Download Are Men Necessary?: When Sexes Collide Audiobook

Are Men Necessary?: When Sexes Collide Audiobook, by Maureen Dowd Extended Sample Click for printable size audiobook cover
Author: Maureen Dowd Narrator: Maureen Dowd Publisher: Penguin Random House Format: Unabridged Audiobook Delivery: Instant Download Audio Length: Release Date: November 2005 ISBN: 9780786564019
3 out of 53 out of 53 out of 53 out of 53 out of 5 3.00 (1,148 ratings) (rate this audio book)
Regular Price: $20.95 Add to Cart
— or —
BEST PRICE!
FlexPass™ Price: $17.95$7.95$7.95 for new members!
Add to Cart learn more )

Are men afraid of smart, successful women? Why did feminism fizzle? Why are so many of today's women freezing their faces and emotions in an orgy of plasticity? Is "having it all" just a cruel hoax?

In this witty and wide-ranging book, Maureen Dowd looks at the state of the sexual union, raising bold questions and examining everything from economics and politics to pop culture and the "why?" of the Y chromosome. These new writings will delight her devoted readers - and anyone trying to sort out the chaos that occurs when sexes collide.

Download and start listening now!

an0i

Quotes & Awards

  • “No one vets the culture with a keener eye than Dowd.”

    Chicago Tribune

  • “She is a keen observer, a harsh evaluator, and a collector of fine ironies.”

    Cleveland Plain Dealer

  • “[Dowd] backs up her observations…For any fan of Dowd, the book offers a rare peek into the world of the notably media-shy columnist.”

    Columbus Dispatch

  • “A sharp observer of human nature.”

    St. Petersburg Times

  • “A blistering critique of modern gender relations…Dowd has kicked off a conversation we are desperate to have.”

    Salon

  • “Dowd’s writing races along as she presents academic studies…Her long journalism career and her Washington connections allow Dowd to give the reader an inside glimpse of influential figures. Readable, provocative, and entertaining.”

    Library Journal

  • “[Dowd] steps up to the plate to hit some fly balls well out of the field as she discusses sexual realities and absurdities…Dowd is hilarious, cutting, and provocative—in other words, perfectly willing to express her vision of the truth without an ounce of reservation. And isn’t that why readers gravitate to her?…Her observations on how men and women relate lead to pithy commentary on the contradictory path feminism has taken (“the new urban legend is about a young man who loses a girl by asking her to split the check”), the superior suitability of women as political leaders (“women are affected by lunar tides only once a month; men have raging hormones every day”), and other topics more timid conversationalists would stay away from. Thank goodness she doesn’t.”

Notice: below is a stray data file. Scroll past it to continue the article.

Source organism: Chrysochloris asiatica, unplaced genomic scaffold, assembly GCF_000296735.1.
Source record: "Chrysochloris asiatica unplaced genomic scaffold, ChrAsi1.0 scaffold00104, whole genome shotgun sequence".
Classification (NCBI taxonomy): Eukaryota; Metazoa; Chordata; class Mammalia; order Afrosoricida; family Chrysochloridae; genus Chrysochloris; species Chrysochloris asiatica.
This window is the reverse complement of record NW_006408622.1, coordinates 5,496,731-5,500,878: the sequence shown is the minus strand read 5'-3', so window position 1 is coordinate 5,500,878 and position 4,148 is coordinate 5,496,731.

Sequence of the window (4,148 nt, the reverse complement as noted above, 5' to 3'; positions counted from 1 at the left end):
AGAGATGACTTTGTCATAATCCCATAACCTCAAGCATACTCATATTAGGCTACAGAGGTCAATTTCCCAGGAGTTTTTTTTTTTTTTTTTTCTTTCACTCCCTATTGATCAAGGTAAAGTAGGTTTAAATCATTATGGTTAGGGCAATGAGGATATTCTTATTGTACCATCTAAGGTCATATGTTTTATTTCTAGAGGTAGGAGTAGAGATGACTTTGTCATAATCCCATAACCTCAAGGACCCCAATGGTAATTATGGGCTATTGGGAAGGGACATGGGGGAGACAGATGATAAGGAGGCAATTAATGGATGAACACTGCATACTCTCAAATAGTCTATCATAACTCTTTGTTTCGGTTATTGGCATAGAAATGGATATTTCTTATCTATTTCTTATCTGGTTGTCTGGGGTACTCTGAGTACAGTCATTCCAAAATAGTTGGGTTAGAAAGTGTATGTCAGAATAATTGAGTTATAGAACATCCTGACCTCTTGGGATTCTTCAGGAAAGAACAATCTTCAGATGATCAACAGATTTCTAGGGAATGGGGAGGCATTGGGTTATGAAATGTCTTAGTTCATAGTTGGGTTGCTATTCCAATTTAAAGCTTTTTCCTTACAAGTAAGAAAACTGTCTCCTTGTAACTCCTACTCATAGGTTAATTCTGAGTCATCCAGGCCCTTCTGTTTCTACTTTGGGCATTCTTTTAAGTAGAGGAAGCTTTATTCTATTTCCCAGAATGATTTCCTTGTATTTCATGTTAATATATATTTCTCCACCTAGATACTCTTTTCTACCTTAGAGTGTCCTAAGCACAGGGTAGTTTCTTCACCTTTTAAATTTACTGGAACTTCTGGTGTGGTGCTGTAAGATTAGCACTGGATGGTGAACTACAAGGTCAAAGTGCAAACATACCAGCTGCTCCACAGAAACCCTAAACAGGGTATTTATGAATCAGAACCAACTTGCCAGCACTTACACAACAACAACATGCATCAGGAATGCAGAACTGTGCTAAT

Booklist

  • A New York Times bestseller
  • A 2005 New York Times Book Review Notable Book

Listener Reviews

Write a Review
  • 3 out of 53 out of 53 out of 53 out of 53 out of 5 Annie | 2/19/2014

    " It wasn't what I was expecting, but overall a good read. "

  • 1 out of 51 out of 51 out of 51 out of 51 out of 5 Sherry | 2/14/2014

    " *yawn* unless you like to listen to an egomaniac go on about politics and what's wrong in the White House. If you're looking for "Men Demystified", check out Dr. Phil's reading selections. "

  • 3 out of 53 out of 53 out of 53 out of 53 out of 5 Shannon | 1/22/2014

    " Please do not let the title scare you away. This book is about the double standards that women face in different arenas such as politics and journalism. I would love to everyone to read it, but as with most feminist literature it would appeal to women more. At times I feel Dowd takes liberty with what she assumes the reader already knows, I would not recommend this for someone who is politically-clueless. "

  • 5 out of 55 out of 55 out of 55 out of 55 out of 5 Esqcheryl | 1/12/2014

    " Delightful style and challenging thinker with her unique perspective. "

  • 3 out of 53 out of 53 out of 53 out of 53 out of 5 Jenn | 1/11/2014

    " A superficial look at how feminism has changed since the 1970s that changes topics like someone flipping through TV channels with a remote. "

  • 2 out of 52 out of 52 out of 52 out of 52 out of 5 Heather | 1/10/2014

    " Maureen is witty and entertaining. The first half is by far the funniest portion and there appears to be hints of bitterness as the book progresses. However, well worth reading "

  • 1 out of 51 out of 51 out of 51 out of 51 out of 5 carmille | 1/6/2014

    " This was painfully disorganized, whiny and pessimistic; constantly and possibly intentionally stirring up deep-seated female insecurities that a man will never fall in love with, or be loyal to, a smart, ambitious woman. Too painful to finish this book! "

  • 2 out of 52 out of 52 out of 52 out of 52 out of 5 Madonna | 12/23/2013

    " The title promised a lot but I don't feel it delivered very well. There were interesting tidbits from the authors work in politics but I wasn't too into it. "

  • 4 out of 54 out of 54 out of 54 out of 54 out of 5 Sawy-o | 12/23/2013